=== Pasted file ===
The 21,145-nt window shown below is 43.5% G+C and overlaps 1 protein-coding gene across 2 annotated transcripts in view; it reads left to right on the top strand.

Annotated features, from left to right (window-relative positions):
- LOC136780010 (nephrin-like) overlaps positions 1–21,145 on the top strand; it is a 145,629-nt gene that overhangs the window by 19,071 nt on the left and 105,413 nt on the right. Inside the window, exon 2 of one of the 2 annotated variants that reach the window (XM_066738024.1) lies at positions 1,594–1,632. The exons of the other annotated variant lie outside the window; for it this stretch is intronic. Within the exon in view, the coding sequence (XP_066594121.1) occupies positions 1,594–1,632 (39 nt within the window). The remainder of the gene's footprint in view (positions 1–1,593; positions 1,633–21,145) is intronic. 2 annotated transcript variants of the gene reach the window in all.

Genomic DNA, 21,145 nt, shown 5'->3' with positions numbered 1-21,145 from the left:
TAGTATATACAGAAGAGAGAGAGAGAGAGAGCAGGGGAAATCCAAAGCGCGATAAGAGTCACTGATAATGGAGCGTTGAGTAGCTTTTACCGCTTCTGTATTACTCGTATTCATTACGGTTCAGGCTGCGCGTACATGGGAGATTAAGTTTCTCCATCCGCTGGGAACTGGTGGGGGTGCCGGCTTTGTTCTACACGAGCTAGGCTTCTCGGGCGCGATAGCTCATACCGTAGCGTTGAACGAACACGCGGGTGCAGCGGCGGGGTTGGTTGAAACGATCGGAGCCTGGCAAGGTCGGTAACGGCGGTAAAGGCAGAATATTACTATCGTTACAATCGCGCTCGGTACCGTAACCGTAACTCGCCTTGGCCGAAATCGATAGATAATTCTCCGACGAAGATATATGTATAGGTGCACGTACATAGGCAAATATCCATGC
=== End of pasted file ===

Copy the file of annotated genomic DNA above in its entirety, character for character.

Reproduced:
The 21,145-nt window shown below is 43.5% G+C and overlaps 1 protein-coding gene across 2 annotated transcripts in view; it reads left to right on the top strand.

Annotated features, from left to right (window-relative positions):
- LOC136780010 (nephrin-like) overlaps positions 1–21,145 on the top strand; it is a 145,629-nt gene that overhangs the window by 19,071 nt on the left and 105,413 nt on the right. Inside the window, exon 2 of one of the 2 annotated variants that reach the window (XM_066738024.1) lies at positions 1,594–1,632. The exons of the other annotated variant lie outside the window; for it this stretch is intronic. Within the exon in view, the coding sequence (XP_066594121.1) occupies positions 1,594–1,632 (39 nt within the window). The remainder of the gene's footprint in view (positions 1–1,593; positions 1,633–21,145) is intronic. 2 annotated transcript variants of the gene reach the window in all.

Genomic DNA, 21,145 nt, shown 5'->3' with positions numbered 1-21,145 from the left:
TAGTATATACAGAAGAGAGAGAGAGAGAGAGCAGGGGAAATCCAAAGCGCGATAAGAGTCACTGATAATGGAGCGTTGAGTAGCTTTTACCGCTTCTGTATTACTCGTATTCATTACGGTTCAGGCTGCGCGTACATGGGAGATTAAGTTTCTCCATCCGCTGGGAACTGGTGGGGGTGCCGGCTTTGTTCTACACGAGCTAGGCTTCTCGGGCGCGATAGCTCATACCGTAGCGTTGAACGAACACGCGGGTGCAGCGGCGGGGTTGGTTGAAACGATCGGAGCCTGGCAAGGTCGGTAACGGCGGTAAAGGCAGAATATTACTATCGTTACAATCGCGCTCGGTACCGTAACCGTAACTCGCCTTGGCCGAAATCGATAGATAATTCTCCGACGAAGATATATGTATAGGTGCACGTACATAGGCAAATATCCATGC